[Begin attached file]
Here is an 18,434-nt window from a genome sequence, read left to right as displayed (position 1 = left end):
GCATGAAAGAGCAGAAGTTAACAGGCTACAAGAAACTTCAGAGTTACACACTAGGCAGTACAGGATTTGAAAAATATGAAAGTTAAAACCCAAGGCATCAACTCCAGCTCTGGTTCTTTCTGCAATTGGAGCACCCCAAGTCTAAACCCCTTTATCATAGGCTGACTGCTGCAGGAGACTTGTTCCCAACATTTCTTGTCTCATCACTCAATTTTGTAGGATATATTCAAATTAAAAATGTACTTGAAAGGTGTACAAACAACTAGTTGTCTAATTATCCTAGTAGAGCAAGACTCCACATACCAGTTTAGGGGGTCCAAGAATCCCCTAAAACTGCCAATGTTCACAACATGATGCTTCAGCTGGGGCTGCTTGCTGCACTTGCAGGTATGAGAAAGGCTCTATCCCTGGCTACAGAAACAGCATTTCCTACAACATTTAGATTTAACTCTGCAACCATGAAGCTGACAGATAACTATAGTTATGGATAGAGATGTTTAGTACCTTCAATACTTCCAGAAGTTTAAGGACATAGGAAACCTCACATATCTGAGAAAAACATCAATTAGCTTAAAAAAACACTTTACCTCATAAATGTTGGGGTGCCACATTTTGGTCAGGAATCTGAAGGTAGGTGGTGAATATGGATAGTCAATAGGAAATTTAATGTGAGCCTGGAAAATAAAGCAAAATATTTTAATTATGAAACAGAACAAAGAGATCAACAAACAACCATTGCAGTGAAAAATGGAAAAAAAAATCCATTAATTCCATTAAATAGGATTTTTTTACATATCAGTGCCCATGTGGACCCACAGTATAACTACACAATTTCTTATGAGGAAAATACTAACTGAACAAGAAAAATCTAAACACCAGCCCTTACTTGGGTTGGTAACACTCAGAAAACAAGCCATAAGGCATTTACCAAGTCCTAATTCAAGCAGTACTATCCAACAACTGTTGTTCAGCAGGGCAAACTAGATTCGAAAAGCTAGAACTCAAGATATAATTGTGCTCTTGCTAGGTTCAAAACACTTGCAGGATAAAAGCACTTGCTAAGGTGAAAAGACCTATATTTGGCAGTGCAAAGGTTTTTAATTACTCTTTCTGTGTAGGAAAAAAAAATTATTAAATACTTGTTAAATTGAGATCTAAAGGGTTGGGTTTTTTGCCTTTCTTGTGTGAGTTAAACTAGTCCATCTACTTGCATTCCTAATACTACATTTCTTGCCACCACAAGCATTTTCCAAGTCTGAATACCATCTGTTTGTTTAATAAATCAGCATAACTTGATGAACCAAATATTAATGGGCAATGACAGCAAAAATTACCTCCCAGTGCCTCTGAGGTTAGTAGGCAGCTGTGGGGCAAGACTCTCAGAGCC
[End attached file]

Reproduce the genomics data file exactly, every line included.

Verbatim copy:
Here is an 18,434-nt window from a genome sequence, read left to right as displayed (position 1 = left end):
GCATGAAAGAGCAGAAGTTAACAGGCTACAAGAAACTTCAGAGTTACACACTAGGCAGTACAGGATTTGAAAAATATGAAAGTTAAAACCCAAGGCATCAACTCCAGCTCTGGTTCTTTCTGCAATTGGAGCACCCCAAGTCTAAACCCCTTTATCATAGGCTGACTGCTGCAGGAGACTTGTTCCCAACATTTCTTGTCTCATCACTCAATTTTGTAGGATATATTCAAATTAAAAATGTACTTGAAAGGTGTACAAACAACTAGTTGTCTAATTATCCTAGTAGAGCAAGACTCCACATACCAGTTTAGGGGGTCCAAGAATCCCCTAAAACTGCCAATGTTCACAACATGATGCTTCAGCTGGGGCTGCTTGCTGCACTTGCAGGTATGAGAAAGGCTCTATCCCTGGCTACAGAAACAGCATTTCCTACAACATTTAGATTTAACTCTGCAACCATGAAGCTGACAGATAACTATAGTTATGGATAGAGATGTTTAGTACCTTCAATACTTCCAGAAGTTTAAGGACATAGGAAACCTCACATATCTGAGAAAAACATCAATTAGCTTAAAAAAACACTTTACCTCATAAATGTTGGGGTGCCACATTTTGGTCAGGAATCTGAAGGTAGGTGGTGAATATGGATAGTCAATAGGAAATTTAATGTGAGCCTGGAAAATAAAGCAAAATATTTTAATTATGAAACAGAACAAAGAGATCAACAAACAACCATTGCAGTGAAAAATGGAAAAAAAAATCCATTAATTCCATTAAATAGGATTTTTTTACATATCAGTGCCCATGTGGACCCACAGTATAACTACACAATTTCTTATGAGGAAAATACTAACTGAACAAGAAAAATCTAAACACCAGCCCTTACTTGGGTTGGTAACACTCAGAAAACAAGCCATAAGGCATTTACCAAGTCCTAATTCAAGCAGTACTATCCAACAACTGTTGTTCAGCAGGGCAAACTAGATTCGAAAAGCTAGAACTCAAGATATAATTGTGCTCTTGCTAGGTTCAAAACACTTGCAGGATAAAAGCACTTGCTAAGGTGAAAAGACCTATATTTGGCAGTGCAAAGGTTTTTAATTACTCTTTCTGTGTAGGAAAAAAAAATTATTAAATACTTGTTAAATTGAGATCTAAAGGGTTGGGTTTTTTGCCTTTCTTGTGTGAGTTAAACTAGTCCATCTACTTGCATTCCTAATACTACATTTCTTGCCACCACAAGCATTTTCCAAGTCTGAATACCATCTGTTTGTTTAATAAATCAGCATAACTTGATGAACCAAATATTAATGGGCAATGACAGCAAAAATTACCTCCCAGTGCCTCTGAGGTTAGTAGGCAGCTGTGGGGCAAGACTCTCAGAGCC